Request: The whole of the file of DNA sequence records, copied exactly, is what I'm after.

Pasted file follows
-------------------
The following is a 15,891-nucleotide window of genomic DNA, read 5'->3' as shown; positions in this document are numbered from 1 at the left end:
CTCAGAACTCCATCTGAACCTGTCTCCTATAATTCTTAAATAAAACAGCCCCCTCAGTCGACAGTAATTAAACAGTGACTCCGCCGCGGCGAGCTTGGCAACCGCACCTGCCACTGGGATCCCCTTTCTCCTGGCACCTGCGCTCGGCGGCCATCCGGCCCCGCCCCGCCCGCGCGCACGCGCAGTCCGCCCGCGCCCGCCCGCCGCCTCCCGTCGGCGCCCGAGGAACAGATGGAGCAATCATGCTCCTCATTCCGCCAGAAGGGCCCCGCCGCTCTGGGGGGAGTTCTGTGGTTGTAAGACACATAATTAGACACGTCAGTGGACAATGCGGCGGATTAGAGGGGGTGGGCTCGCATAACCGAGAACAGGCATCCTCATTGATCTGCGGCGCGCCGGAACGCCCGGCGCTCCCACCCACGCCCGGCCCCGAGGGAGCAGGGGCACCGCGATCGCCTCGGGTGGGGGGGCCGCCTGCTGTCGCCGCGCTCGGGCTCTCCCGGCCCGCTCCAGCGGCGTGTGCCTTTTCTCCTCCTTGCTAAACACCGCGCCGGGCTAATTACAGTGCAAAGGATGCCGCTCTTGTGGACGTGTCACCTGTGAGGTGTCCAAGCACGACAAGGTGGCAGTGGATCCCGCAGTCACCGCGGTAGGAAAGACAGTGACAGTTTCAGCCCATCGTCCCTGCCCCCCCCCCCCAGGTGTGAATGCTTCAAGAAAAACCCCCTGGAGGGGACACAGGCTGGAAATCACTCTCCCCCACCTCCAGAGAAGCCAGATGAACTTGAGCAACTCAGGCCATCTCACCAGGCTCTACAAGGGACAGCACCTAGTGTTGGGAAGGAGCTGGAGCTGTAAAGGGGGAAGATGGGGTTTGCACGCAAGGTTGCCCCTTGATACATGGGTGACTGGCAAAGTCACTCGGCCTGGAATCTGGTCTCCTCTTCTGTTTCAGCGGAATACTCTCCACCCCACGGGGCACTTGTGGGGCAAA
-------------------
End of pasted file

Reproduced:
The following is a 15,891-nucleotide window of genomic DNA, read 5'->3' as shown; positions in this document are numbered from 1 at the left end:
CTCAGAACTCCATCTGAACCTGTCTCCTATAATTCTTAAATAAAACAGCCCCCTCAGTCGACAGTAATTAAACAGTGACTCCGCCGCGGCGAGCTTGGCAACCGCACCTGCCACTGGGATCCCCTTTCTCCTGGCACCTGCGCTCGGCGGCCATCCGGCCCCGCCCCGCCCGCGCGCACGCGCAGTCCGCCCGCGCCCGCCCGCCGCCTCCCGTCGGCGCCCGAGGAACAGATGGAGCAATCATGCTCCTCATTCCGCCAGAAGGGCCCCGCCGCTCTGGGGGGAGTTCTGTGGTTGTAAGACACATAATTAGACACGTCAGTGGACAATGCGGCGGATTAGAGGGGGTGGGCTCGCATAACCGAGAACAGGCATCCTCATTGATCTGCGGCGCGCCGGAACGCCCGGCGCTCCCACCCACGCCCGGCCCCGAGGGAGCAGGGGCACCGCGATCGCCTCGGGTGGGGGGGCCGCCTGCTGTCGCCGCGCTCGGGCTCTCCCGGCCCGCTCCAGCGGCGTGTGCCTTTTCTCCTCCTTGCTAAACACCGCGCCGGGCTAATTACAGTGCAAAGGATGCCGCTCTTGTGGACGTGTCACCTGTGAGGTGTCCAAGCACGACAAGGTGGCAGTGGATCCCGCAGTCACCGCGGTAGGAAAGACAGTGACAGTTTCAGCCCATCGTCCCTGCCCCCCCCCCCCAGGTGTGAATGCTTCAAGAAAAACCCCCTGGAGGGGACACAGGCTGGAAATCACTCTCCCCCACCTCCAGAGAAGCCAGATGAACTTGAGCAACTCAGGCCATCTCACCAGGCTCTACAAGGGACAGCACCTAGTGTTGGGAAGGAGCTGGAGCTGTAAAGGGGGAAGATGGGGTTTGCACGCAAGGTTGCCCCTTGATACATGGGTGACTGGCAAAGTCACTCGGCCTGGAATCTGGTCTCCTCTTCTGTTTCAGCGGAATACTCTCCACCCCACGGGGCACTTGTGGGGCAAA